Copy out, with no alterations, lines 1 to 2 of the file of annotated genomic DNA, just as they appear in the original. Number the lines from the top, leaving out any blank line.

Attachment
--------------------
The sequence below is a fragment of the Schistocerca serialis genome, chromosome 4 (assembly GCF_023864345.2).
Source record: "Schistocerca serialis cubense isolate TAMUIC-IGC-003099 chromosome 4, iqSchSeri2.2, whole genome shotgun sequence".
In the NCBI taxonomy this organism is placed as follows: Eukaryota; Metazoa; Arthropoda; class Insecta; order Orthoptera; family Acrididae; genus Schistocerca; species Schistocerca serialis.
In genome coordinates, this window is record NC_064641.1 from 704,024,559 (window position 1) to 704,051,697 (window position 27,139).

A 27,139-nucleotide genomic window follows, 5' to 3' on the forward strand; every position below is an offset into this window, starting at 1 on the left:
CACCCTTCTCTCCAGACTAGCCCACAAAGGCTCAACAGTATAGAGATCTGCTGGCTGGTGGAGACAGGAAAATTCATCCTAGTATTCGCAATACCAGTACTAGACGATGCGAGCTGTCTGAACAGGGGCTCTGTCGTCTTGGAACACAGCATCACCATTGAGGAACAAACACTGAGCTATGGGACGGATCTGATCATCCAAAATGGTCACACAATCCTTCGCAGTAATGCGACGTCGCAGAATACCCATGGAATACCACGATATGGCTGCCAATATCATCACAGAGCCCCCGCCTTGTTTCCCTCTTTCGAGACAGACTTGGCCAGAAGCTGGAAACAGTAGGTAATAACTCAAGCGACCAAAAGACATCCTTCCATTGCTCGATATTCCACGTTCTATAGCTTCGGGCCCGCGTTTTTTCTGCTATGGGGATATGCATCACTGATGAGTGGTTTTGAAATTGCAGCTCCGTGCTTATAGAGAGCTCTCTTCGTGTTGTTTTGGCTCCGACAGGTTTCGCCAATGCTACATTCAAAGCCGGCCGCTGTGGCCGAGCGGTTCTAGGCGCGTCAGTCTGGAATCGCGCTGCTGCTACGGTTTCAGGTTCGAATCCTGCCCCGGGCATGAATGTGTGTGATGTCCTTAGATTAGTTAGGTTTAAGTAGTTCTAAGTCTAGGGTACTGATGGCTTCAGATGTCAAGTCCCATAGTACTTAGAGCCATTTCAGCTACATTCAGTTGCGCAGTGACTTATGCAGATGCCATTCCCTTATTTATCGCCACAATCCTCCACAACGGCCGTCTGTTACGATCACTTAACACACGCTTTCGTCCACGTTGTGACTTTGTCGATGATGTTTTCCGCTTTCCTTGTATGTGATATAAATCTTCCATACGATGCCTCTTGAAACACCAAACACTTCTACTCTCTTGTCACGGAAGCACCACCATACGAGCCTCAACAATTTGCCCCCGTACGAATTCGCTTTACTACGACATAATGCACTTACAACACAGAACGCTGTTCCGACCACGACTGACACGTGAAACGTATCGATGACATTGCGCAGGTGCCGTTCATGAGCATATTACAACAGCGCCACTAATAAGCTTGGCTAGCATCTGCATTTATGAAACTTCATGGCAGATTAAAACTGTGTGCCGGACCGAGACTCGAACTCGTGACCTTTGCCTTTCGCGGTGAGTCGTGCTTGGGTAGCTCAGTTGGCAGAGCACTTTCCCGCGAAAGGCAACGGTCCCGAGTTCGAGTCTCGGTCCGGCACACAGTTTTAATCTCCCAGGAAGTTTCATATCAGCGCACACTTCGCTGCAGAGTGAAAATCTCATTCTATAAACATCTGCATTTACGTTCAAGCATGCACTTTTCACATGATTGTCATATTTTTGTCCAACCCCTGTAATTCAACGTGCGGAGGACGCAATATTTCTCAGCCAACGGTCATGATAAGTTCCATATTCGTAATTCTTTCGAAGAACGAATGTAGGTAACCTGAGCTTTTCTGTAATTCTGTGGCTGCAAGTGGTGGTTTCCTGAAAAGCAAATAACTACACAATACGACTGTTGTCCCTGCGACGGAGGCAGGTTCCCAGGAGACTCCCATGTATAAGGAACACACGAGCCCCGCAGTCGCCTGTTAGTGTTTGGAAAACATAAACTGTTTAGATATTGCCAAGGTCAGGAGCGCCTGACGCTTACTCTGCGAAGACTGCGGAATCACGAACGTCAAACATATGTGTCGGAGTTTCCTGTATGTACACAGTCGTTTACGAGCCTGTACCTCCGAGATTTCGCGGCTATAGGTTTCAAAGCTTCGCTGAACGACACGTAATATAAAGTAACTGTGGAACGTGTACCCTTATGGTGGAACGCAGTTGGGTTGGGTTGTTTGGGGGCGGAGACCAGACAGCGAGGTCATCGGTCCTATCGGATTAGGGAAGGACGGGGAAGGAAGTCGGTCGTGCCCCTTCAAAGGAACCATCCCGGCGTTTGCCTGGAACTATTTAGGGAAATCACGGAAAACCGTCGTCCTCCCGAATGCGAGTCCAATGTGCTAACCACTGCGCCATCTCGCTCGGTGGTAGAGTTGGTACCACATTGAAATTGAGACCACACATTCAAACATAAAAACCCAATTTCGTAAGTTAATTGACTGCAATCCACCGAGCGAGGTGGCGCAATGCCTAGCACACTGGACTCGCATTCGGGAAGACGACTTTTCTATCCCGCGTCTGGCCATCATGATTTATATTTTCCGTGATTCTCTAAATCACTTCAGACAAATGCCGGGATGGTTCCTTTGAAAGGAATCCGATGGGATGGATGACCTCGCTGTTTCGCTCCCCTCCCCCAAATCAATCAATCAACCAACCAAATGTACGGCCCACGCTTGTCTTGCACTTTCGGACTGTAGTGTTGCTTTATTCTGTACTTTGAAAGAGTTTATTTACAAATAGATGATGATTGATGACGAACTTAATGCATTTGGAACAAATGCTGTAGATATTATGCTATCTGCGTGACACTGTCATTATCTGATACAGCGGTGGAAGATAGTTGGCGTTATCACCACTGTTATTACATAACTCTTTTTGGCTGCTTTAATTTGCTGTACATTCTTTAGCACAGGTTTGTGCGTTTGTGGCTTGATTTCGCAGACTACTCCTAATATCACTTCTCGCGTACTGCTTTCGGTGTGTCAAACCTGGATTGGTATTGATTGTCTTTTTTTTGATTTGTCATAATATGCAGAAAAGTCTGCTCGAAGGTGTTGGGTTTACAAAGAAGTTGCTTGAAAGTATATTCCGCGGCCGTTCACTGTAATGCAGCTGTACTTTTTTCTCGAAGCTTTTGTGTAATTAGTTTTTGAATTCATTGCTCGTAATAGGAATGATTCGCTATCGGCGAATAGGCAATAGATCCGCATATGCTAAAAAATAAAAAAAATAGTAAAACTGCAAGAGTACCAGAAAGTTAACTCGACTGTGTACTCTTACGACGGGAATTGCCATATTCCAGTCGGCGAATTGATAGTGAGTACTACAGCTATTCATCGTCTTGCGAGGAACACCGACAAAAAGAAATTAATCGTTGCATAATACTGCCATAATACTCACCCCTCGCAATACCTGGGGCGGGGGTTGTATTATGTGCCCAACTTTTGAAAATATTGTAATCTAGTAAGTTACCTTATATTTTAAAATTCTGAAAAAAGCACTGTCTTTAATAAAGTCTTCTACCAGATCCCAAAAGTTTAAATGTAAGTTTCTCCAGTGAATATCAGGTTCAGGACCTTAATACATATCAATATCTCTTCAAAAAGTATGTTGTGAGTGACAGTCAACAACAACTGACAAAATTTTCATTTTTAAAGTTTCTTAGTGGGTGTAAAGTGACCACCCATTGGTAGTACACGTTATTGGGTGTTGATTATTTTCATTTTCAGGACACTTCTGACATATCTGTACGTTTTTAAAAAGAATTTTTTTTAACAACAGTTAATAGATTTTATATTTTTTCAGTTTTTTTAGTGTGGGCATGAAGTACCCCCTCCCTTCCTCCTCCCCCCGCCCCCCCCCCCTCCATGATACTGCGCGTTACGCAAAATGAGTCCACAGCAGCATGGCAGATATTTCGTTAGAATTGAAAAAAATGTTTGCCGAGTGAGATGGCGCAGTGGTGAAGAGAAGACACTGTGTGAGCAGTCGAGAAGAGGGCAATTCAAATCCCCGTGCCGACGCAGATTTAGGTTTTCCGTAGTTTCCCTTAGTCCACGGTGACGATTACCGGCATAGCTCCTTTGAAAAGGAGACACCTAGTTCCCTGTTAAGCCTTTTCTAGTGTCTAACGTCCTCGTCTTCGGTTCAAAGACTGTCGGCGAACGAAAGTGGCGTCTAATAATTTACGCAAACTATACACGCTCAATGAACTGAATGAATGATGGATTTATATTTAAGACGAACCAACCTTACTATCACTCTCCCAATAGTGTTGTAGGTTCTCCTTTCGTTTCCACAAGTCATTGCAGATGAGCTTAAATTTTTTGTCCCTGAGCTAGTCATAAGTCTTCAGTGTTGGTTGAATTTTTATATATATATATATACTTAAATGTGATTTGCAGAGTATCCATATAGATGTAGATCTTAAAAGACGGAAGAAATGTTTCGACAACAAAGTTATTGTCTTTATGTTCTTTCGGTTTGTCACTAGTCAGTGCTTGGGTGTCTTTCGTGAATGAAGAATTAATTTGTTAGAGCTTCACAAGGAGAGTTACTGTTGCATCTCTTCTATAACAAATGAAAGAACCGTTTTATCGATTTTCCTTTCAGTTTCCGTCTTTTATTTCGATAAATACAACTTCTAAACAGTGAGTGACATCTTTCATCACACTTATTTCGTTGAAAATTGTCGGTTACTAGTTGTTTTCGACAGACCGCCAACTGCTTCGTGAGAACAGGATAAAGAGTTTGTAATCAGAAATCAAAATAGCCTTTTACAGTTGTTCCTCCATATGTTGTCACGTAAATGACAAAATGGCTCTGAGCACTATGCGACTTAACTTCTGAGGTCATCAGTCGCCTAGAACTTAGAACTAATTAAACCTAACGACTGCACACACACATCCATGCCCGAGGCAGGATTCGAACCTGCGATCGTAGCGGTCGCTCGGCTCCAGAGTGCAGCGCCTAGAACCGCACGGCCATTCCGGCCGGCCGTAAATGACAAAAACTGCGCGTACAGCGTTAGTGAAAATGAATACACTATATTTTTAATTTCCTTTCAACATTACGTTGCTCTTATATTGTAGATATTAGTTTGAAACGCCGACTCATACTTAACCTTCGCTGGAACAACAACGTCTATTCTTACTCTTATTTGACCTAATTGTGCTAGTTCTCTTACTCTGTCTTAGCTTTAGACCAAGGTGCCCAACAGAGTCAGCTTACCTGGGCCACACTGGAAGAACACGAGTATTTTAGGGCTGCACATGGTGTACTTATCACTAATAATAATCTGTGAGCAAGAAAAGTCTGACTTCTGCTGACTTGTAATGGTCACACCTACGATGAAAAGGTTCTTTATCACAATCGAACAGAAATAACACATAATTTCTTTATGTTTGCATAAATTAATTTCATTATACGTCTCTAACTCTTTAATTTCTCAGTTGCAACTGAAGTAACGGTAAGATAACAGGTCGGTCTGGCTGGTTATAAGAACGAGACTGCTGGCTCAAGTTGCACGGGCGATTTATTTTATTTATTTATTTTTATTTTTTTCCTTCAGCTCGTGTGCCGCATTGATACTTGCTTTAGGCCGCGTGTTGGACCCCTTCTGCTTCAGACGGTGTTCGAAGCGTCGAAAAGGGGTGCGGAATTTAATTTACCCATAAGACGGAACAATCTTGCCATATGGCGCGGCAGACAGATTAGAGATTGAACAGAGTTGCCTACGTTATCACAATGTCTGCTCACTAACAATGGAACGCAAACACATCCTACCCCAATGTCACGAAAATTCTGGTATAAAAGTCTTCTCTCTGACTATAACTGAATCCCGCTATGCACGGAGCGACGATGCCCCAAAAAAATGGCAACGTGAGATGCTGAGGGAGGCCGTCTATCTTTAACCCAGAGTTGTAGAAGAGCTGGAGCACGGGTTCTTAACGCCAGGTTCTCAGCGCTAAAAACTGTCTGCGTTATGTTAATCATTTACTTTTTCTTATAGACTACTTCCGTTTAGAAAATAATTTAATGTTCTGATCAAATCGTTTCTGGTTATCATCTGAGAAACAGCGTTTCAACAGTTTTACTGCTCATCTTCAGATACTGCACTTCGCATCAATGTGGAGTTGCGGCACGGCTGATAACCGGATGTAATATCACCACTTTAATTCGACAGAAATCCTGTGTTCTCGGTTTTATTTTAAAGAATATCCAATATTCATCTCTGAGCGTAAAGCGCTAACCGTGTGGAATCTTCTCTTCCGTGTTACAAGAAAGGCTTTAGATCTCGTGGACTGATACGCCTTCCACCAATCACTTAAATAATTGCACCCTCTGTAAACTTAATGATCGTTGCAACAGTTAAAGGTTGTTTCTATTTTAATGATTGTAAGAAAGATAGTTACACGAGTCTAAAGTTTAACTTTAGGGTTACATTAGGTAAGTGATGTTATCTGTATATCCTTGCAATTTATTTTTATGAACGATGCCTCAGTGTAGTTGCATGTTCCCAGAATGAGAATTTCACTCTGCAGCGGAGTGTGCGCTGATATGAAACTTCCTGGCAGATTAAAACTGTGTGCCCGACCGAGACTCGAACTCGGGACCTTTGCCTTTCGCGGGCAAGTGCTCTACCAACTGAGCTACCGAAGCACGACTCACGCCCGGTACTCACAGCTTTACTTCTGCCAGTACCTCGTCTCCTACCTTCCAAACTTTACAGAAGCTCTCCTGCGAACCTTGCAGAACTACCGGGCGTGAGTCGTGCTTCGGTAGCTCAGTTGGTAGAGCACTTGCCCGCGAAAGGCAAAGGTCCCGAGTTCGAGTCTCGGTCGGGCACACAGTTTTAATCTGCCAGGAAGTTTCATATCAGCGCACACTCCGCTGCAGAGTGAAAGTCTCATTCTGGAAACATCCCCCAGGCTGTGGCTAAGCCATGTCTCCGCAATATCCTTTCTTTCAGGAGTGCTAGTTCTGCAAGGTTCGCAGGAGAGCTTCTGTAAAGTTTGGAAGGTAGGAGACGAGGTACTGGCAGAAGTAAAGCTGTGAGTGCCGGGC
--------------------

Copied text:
The sequence below is a fragment of the Schistocerca serialis genome, chromosome 4 (assembly GCF_023864345.2).
Source record: "Schistocerca serialis cubense isolate TAMUIC-IGC-003099 chromosome 4, iqSchSeri2.2, whole genome shotgun sequence".